Uber CEO Travis Kalanick has made no secret of his desire to see Uber rides replace car ownership for riders. A recent survey indicates that his goal may not be off the mark.

Consulting firm Frank N. Magid Associates reports that 22 percent of Uber riders age 18 to 64 are delaying the purchase of a car because of Uber.

“Uber is not only disrupting the taxi and limo industries, but potentially disrupting the entire car industry,” said Mike Vorhaus, President of Magid Advisors, a unit of Frank N. Magid Associates, in a statement.

The idea that Uber is competing with the car industry itself shouldn’t come as a surprise. Kalanick tweeted in February that Uber’s intention “is to make Uber so efficient, cars so highly utilized that for most people it is cheaper than owning a car.”

The company is working on developing self-driving cars. Last month, the CEO said he would like to see every car Ubered.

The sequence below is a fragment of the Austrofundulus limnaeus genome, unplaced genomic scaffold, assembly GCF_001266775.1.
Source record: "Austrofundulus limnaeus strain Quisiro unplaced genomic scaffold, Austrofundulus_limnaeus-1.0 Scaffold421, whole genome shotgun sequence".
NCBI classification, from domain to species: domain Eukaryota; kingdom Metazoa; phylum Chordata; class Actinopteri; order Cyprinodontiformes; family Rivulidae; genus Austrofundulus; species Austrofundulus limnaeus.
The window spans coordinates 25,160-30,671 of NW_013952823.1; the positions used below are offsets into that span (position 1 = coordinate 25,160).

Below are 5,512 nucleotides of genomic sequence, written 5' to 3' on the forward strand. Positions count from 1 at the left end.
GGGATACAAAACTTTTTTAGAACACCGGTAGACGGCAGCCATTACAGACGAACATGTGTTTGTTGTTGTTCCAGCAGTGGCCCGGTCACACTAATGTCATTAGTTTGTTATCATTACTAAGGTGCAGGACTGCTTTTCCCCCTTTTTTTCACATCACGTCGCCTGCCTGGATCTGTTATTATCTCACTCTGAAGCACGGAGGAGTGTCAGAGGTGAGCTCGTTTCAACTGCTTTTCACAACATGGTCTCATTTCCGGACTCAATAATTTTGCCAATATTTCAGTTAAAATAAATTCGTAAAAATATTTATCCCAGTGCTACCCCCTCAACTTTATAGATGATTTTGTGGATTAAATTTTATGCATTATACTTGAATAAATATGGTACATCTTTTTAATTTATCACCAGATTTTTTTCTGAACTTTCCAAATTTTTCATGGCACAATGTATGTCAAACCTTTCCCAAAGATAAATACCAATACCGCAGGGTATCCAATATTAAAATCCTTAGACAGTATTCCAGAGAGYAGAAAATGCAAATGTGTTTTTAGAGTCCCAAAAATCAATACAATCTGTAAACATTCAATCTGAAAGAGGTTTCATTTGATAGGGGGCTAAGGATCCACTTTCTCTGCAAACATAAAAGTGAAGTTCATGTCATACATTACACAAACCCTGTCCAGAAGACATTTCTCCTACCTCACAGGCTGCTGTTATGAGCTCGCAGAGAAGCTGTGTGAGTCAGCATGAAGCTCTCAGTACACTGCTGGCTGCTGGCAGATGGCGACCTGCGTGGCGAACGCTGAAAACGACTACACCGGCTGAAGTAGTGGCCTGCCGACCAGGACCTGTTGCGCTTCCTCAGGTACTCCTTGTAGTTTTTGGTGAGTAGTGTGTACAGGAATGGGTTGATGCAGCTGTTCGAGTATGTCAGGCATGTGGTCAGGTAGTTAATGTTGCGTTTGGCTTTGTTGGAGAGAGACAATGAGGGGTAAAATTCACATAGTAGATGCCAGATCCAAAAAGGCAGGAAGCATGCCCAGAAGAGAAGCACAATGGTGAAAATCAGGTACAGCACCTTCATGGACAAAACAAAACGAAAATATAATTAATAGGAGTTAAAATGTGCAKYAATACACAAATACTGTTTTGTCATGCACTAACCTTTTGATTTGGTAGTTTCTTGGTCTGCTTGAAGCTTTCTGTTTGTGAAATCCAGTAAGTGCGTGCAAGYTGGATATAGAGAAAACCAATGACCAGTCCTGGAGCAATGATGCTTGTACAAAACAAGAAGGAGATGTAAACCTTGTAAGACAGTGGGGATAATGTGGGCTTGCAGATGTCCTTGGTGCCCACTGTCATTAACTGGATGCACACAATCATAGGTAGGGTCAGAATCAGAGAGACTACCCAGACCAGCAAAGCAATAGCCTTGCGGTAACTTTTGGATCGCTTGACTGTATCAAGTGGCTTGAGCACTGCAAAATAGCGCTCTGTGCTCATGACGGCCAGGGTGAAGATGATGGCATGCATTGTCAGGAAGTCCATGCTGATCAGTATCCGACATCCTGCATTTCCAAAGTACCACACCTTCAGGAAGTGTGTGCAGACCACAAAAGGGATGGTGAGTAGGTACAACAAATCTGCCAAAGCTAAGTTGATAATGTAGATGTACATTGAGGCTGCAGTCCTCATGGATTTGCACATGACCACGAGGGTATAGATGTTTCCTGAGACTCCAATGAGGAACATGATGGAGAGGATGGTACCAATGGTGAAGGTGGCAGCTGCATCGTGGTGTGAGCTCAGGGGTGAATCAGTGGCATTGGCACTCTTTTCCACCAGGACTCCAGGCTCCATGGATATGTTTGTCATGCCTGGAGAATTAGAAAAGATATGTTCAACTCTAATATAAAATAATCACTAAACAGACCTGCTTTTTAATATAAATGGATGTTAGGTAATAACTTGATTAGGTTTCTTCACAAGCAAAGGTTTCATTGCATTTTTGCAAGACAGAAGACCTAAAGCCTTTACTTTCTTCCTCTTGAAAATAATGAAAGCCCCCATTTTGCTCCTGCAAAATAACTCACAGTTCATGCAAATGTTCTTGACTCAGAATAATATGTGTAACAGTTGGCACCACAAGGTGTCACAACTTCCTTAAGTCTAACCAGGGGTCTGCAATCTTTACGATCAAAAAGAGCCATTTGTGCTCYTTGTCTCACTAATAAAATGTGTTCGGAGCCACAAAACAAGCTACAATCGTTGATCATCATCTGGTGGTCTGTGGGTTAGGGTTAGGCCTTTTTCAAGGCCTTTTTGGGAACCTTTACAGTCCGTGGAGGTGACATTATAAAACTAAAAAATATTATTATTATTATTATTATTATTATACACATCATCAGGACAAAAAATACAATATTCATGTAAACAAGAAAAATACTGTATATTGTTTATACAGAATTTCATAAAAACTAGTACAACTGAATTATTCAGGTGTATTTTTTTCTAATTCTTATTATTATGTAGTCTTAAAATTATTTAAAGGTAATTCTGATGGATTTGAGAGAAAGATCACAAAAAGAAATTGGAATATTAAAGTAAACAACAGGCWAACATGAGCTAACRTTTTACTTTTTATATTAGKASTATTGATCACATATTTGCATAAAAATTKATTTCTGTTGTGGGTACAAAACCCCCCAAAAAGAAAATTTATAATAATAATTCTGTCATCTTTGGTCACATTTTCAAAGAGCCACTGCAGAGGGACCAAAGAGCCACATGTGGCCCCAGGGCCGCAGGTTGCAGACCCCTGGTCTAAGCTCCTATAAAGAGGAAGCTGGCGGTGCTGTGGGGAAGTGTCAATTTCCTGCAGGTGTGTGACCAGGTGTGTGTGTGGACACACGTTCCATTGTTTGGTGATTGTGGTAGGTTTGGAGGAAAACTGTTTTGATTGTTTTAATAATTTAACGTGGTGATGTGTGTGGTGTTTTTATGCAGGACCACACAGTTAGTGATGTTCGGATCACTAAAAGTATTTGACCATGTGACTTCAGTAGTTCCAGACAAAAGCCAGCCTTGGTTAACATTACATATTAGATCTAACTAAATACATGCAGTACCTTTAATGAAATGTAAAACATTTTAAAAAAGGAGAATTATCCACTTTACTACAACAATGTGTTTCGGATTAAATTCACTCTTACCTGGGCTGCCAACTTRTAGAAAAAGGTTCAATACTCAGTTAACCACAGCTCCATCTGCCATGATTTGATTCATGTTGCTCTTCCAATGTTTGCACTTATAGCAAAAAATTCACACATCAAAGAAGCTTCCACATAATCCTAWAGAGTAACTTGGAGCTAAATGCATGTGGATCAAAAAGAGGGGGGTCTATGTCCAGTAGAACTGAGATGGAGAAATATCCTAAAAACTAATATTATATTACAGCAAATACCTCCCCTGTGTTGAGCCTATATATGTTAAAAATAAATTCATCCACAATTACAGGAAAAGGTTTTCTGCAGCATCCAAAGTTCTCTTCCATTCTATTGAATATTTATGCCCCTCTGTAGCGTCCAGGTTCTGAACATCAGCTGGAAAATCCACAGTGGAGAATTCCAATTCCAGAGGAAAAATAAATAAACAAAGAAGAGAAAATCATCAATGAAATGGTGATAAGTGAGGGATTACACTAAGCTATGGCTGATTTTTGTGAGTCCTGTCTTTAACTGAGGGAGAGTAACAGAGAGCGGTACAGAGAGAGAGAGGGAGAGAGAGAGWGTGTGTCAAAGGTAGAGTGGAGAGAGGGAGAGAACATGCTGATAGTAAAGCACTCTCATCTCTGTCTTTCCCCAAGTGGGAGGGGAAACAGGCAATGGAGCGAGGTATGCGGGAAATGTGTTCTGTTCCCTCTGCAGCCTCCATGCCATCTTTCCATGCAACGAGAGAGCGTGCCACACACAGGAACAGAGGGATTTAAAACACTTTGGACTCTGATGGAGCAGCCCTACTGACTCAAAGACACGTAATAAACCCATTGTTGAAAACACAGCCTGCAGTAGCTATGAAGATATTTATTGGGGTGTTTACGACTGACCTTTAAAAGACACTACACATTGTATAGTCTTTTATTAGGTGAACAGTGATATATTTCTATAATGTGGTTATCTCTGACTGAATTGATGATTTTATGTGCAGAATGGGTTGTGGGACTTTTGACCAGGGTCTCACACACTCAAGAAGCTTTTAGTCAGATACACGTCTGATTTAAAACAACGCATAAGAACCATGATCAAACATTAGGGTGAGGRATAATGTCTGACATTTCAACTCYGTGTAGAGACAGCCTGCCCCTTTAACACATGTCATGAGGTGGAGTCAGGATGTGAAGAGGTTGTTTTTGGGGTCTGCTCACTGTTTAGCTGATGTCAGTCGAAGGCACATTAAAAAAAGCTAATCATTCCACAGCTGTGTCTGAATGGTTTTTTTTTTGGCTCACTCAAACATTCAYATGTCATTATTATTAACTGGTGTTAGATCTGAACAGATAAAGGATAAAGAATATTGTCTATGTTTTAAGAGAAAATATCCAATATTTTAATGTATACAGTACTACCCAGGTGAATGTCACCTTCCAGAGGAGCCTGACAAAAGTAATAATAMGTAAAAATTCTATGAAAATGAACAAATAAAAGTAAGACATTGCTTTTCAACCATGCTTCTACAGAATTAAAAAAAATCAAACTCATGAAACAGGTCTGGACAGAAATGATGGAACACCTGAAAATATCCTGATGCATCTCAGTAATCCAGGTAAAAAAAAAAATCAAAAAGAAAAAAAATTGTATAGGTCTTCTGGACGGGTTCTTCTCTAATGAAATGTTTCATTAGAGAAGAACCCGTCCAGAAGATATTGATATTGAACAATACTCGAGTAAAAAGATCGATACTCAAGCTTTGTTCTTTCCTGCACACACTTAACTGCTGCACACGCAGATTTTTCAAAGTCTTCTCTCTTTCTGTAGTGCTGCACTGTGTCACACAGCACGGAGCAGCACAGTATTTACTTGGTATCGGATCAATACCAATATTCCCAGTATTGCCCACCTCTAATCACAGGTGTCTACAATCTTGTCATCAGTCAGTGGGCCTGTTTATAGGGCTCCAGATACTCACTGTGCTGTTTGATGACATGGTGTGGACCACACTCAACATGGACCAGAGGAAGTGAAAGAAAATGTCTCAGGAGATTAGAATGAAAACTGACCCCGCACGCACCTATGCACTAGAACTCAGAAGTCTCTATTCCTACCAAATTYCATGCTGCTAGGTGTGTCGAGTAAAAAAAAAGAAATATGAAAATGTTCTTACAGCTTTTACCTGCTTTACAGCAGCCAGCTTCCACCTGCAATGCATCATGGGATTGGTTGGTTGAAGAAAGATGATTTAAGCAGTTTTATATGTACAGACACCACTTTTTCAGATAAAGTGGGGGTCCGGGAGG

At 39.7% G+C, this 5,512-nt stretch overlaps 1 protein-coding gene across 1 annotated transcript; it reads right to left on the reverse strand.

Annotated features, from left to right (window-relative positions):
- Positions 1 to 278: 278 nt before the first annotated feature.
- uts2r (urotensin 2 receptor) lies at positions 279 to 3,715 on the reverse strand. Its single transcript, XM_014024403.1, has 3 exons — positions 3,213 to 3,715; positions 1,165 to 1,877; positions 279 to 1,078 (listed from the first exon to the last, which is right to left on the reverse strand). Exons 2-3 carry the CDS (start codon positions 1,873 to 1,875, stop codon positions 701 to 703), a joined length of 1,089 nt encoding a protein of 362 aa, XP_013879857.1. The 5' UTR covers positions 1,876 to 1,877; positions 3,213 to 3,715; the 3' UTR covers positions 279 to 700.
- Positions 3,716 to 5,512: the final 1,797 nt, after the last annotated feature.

Magid Director of Digital Research and Strategy  Andrew Hare thinks Magid’s study results indicate Uber is making progress along these lines, and that the car industry should be concerned.

"It's rare that a brand transforms the way we live in such a short amount of time but that's exactly what Uber has done.  As the company continues to grow it is threatening to redefine traditional notions of transportation with innovations like UberX and UberPOOL.  Even if only a modest number of consumers begin to prioritize car ‘sharing’ over ownership the car industry is in trouble," he said in a statement.

The statistic about Uber riders delaying car purchases came from an annual national online study by Magid that analyzes consumer behavior with regard to digital platforms, according to Vorhaus.

The overall study was conducted in August and included responses from 2,400 consumers ages 8 to 64. The statistic about Uber is based on the responses of 2,000 adults from that group, age 18 to 64.

Magid funded the study itself, according to Re/code. The consulting firm does not mention in its results the percentage of non-riders of Uber who are delaying car purchases.